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Babylonian Talmud: Tractate Baba Bathra
The judges of the Exile,1 however, say that all which are bent back by the yoke2 are not reserved, but all those which are not bent back by the yoke are reserved. There is really no conflict of opinion, because the former [speaks] of date trees3 and the latter [speaks] of other trees.4
R. Aha b. Huna enquired of R. Huna: [If the vendor says, I sell you the whole field] with the exception of such-and-such a carob tree or such-and-such a sycamore, how do we decide? Is it that carob alone which the purchaser fails to acquire, while he acquires all the rest, or does he fail to acquire the rest also?5 — He replied: He does not acquire them. R. Aha then raised an objection [from the following]: [If the vendor says], Except such-and-such a carob tree, except such-and-such a Sycamore, he does not obtain possession. Does this not mean that he fails to acquire possession of that carob, but he does acquire possession of the rest? — No, he replied; he fails to acquire possession of the other carobs also. The proof is this. Suppose [he was selling him a field and] said to him, 'My field is sold to you with the exception of such-and-such a field',6 would this mean that the purchaser failed to acquire ownership of that field alone, but did acquire ownership of all the other fields [belonging to the vendor]? Of course he would not acquire ownership.7 So here too he does not acquire ownership.
Some report this discussion as follows. R. Ahab. Huna inquired of R. Shesheth: [If the vendor said, 'I sell you the field] with the exception of half of such-and-such a carob tree', or 'half of such and-such a sycamore', how do we decide? Of course he does not acquire the other carobs.8 The question is, does he acquire the half left over in the carob specified,9 or does he fail to acquire even that? — He replied: He does not acquire it. R. Aha then raised an objection [from the following]: '[If the vendor says], "Except half of such-and-such a carob, half of such-and-such a sycamore", he does not acquire the remaining carobs'. Does not this mean that he only fails to acquire the remaining carobs, but he does acquire the remainder of that carob? — No, replied R. Shesheth; even the remainder of that carob he does not acquire. The proof is this. Suppose [he was selling him a field and] said to him, 'My field is sold to you with the exception of half of such-and-such a field', would he fail to acquire only that half and acquire the other half? Obviously he would not acquire it; so here too he does not acquire.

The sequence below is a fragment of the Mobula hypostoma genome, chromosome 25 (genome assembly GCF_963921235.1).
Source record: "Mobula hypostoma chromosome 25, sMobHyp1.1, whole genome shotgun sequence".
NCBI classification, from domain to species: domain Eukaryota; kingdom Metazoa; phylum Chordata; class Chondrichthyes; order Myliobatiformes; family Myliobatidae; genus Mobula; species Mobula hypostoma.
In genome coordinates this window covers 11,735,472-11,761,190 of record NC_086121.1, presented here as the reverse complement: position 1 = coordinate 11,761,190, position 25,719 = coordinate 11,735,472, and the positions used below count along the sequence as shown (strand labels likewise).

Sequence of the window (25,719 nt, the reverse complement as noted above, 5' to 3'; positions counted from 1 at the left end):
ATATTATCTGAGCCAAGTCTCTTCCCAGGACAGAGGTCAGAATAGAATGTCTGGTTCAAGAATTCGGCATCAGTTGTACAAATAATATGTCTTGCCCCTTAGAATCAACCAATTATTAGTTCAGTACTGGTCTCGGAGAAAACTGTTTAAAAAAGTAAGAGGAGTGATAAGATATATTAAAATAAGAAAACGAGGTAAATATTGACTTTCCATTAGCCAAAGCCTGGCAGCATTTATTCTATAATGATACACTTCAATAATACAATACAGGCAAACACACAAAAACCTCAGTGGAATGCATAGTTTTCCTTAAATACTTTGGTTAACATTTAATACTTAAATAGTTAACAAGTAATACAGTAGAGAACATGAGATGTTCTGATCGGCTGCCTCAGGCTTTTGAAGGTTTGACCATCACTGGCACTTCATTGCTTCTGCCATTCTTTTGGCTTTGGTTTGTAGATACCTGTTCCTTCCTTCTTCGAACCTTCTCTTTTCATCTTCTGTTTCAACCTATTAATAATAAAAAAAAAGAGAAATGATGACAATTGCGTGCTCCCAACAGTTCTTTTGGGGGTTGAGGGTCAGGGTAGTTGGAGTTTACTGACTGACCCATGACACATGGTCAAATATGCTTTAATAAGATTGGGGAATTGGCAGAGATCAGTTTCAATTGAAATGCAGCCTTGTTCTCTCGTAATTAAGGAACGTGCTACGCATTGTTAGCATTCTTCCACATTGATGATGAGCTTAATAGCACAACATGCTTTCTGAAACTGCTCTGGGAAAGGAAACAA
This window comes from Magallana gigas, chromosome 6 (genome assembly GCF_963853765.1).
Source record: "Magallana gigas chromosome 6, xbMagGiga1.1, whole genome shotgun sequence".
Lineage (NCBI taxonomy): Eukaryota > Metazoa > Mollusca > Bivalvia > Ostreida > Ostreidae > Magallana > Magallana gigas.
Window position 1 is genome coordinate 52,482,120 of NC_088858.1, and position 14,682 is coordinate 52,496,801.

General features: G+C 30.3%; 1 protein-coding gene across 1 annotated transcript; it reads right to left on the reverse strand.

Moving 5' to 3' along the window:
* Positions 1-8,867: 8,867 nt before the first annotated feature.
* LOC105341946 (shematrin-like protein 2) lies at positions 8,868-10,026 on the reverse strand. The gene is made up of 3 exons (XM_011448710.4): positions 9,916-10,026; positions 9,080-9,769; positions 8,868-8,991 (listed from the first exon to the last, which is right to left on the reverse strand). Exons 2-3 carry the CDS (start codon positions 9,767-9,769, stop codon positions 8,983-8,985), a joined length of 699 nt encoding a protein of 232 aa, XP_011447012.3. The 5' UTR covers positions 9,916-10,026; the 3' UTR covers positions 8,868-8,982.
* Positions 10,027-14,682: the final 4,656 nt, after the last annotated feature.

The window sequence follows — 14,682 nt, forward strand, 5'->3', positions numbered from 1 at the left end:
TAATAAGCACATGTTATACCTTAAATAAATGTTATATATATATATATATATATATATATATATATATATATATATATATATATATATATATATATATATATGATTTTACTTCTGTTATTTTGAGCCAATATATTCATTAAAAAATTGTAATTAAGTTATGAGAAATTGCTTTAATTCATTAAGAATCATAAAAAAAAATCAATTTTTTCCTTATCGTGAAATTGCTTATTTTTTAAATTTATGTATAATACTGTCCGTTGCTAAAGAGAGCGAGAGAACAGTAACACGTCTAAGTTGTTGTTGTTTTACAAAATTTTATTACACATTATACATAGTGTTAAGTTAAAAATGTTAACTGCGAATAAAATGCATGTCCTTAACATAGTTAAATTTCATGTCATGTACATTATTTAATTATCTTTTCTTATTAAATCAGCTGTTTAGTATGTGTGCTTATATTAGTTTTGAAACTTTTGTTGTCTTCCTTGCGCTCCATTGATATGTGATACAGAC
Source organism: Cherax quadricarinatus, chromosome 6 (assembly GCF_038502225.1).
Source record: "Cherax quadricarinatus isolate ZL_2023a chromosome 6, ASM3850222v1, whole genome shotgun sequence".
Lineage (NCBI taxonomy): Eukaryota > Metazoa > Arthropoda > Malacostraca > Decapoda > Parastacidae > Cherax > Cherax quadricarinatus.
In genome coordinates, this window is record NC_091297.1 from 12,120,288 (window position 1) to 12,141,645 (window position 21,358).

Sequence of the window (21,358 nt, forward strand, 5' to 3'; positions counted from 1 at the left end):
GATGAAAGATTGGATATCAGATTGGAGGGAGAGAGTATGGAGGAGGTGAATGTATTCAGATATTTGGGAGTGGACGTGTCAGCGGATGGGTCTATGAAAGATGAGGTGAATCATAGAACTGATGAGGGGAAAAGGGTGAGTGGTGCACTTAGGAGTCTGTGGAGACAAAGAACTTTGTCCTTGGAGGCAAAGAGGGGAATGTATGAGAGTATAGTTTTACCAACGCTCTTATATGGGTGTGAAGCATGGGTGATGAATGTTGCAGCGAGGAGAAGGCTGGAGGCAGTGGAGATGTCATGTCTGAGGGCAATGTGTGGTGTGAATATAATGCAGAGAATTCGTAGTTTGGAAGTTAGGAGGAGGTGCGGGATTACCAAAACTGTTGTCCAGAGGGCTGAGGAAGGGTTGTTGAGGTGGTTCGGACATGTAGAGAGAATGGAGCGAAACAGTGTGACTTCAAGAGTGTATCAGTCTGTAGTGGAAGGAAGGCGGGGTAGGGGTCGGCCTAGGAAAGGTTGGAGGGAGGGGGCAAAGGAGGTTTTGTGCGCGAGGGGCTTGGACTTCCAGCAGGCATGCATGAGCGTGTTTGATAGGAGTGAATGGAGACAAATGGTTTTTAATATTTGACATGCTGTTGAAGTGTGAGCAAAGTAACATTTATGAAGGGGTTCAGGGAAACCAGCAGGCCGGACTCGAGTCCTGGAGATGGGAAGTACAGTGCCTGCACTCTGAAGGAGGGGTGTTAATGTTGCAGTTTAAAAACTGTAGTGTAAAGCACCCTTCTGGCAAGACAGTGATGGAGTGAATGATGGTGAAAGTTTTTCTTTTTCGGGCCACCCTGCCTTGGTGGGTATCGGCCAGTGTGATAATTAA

10R. Amram inquired of R. Hisda: If a man deposits something with another and receives a written acknowledgment for it, and the other subsequently asserts, 'I returned it to you', how do we decide? Do we argue that since we should accept his word if he cared to say that he had lost it through circumstances over which he had no control,11 now too we accept his word,12 or [do we accept the plea of] the other if he says, 'How comes your acknowledgment in my hand?'13 — He replied: We accept the word [of the defendant]. But the claimant can plead, 'How comes your acknowledgment in my hand?' — Said he [R. Hisda]: On your own argument, if the defendant said, 'I lost it through circumstances over which I had no control,' could the claimant plead, 'How comes your acknowledgment in my hand?'14 He [R. Amram,] replied: When all
Baba Bathra 70b
is said and done, even if he pleads that it was taken from him by violence, is he not required to take an oath?1 Here too, when I say that we accept his word, I mean that we accept it on his taking an oath.
May we say that the point at issue [between R. Hisda and R. Amram] is the same as that between the following Tannaim,2 as it has been taught: 'If a claim is made against orphans on the ground of a "purse bond",3 the judges of the Exile4 say that the claimant is entitled on taking an oath5 to recover the whole, but the judges of Eretz Yisrael6 say that he is entitled on taking an oath to recover only half.'7 Now all authorities accept the view of the Nehardeans who say that this transaction is half a loan and half a deposit.8 May we not say then that the point in which they differ is this, that the one authority [the judges of the Exile] holds that the claimant may plead effectively, 'How comes your bond to be in my hand',9 and the other holds that he cannot? — No; all concur in the view of R. Hisda [that he cannot], and here the point of difference is this, that the one [the judges of the Exile] holds that if the borrower had paid [before his death] he would have told [his children],10 while the other holds that we may presume death11 to have prevented him.
R. Huna b. Abin sent a message12 that if a man places a deposit with another and receives an acknowledgment and the latter subsequently asserts that he has returned it, his word is accepted;13 and if a claim is made against orphans on the ground of a 'purse bond', the claimant is entitled on taking an oath to recover the whole.14 Have we not here two [contradictory rulings]? — In the second case there is a special reason, that if he had paid he would have told his children. Raba said: The law is that the claimant is entitled to take an oath and recover half.15 Mar Zutra said that the law follows the decision of the judges of the Exile.16 Said Rabina to Mar Zutra: Has not Raba laid down that he is entitled to take an oath and recover [only] half?17 — He replied: In our version the reverse opinion is ascribed to the judges of the Exile.18
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